Once I realized this pattern popping up in my photography, I put it to good use.  If a client wants 20 final photos of their business, I know that I should be shooting around 200 photos.  Now, this isn’t an exact science, but it’s a good benchmark.  If I finish that client’s shoot and realize that I’ve only taken 50 total shots, I’ve got a lot more work to do.

With a 90% “waste” rate, I’m lucky that I love post-production.  There’s a lot of sitting, sorting, tagging, and eliminating photos after the shoot.  After shooting a two hour game, I spend about three to four hours of post production going through and remastering the final photos.  This isn’t a very glamorous aspect of my job, but for some reason I enjoy it as much as taking the photos.

Maybe in a few years, I’ll get good enough to rename the rule to the Twenty Percent Rule.  For now, I’m happy with ten percent and very happy that no one else knows where to find the other ninety percent of the photos I take!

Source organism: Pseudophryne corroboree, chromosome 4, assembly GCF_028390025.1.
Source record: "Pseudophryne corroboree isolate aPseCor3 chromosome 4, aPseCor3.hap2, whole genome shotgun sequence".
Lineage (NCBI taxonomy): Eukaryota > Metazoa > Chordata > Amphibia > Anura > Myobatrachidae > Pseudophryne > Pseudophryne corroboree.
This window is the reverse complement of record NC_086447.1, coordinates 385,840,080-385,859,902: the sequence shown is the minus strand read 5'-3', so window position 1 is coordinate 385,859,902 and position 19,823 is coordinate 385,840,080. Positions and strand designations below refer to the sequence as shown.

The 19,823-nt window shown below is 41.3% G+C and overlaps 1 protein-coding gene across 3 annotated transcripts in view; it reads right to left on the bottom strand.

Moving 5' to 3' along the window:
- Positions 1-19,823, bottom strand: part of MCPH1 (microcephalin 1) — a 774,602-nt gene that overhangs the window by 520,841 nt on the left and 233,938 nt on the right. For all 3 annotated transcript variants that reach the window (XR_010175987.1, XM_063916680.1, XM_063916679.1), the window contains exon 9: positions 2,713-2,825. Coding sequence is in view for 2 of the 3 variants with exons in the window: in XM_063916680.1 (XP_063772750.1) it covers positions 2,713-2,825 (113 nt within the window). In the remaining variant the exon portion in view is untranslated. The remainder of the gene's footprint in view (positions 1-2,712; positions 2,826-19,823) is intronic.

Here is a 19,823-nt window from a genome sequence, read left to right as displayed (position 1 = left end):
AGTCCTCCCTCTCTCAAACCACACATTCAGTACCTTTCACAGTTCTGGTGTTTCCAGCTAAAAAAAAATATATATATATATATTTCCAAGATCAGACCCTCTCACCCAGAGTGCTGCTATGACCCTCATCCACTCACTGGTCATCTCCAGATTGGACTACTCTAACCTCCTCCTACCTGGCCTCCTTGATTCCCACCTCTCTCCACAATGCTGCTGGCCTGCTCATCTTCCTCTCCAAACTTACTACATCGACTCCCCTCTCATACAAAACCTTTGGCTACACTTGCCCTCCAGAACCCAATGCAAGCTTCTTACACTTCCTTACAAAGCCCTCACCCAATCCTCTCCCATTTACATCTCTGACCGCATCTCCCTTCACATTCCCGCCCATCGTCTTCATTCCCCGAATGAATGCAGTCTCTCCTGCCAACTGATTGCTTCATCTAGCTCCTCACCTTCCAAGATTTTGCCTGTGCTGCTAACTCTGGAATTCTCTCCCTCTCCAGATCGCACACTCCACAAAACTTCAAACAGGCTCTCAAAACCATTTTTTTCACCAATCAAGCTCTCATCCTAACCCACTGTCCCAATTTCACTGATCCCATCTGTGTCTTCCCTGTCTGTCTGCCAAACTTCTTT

99 Bottles of Beer on the Wall

52 Beers Group, Week 22: Punk IPA, BrewDog

52 Beers Group, Week 8: Brrr, Seasonal Red -- Widmer Brothers Brewing

52 Beers Group, Week 20: Topsail Bourbon Barrel Imperial Porter, Full Sail Brewing

I started shooting beer bottles as an analog for another product I was shooting.  I had a gig to shoot a proprietary product that included curved glass, so beer bottles made a good stand in while I waited for the prototype to arrive.

It turns out, glass is a bit tricky to shoot.  It’s hard to light it from the front without creating distracting reflections on the front of the product.  It’s hard to light from the side without losing the light for front of the product.  Basically, you make an adjustment to one light, which throws off another, which throws off another when you adjust that one, and on and on…  Baby steps and slight adjustments will get you there.

But, for all the pain, I did develop better eyes for very tiny details.  Very tiny reflective details.  And now, people send me beer to shoot and when I’m done, I get to drink the beer!  Two birds, one stone.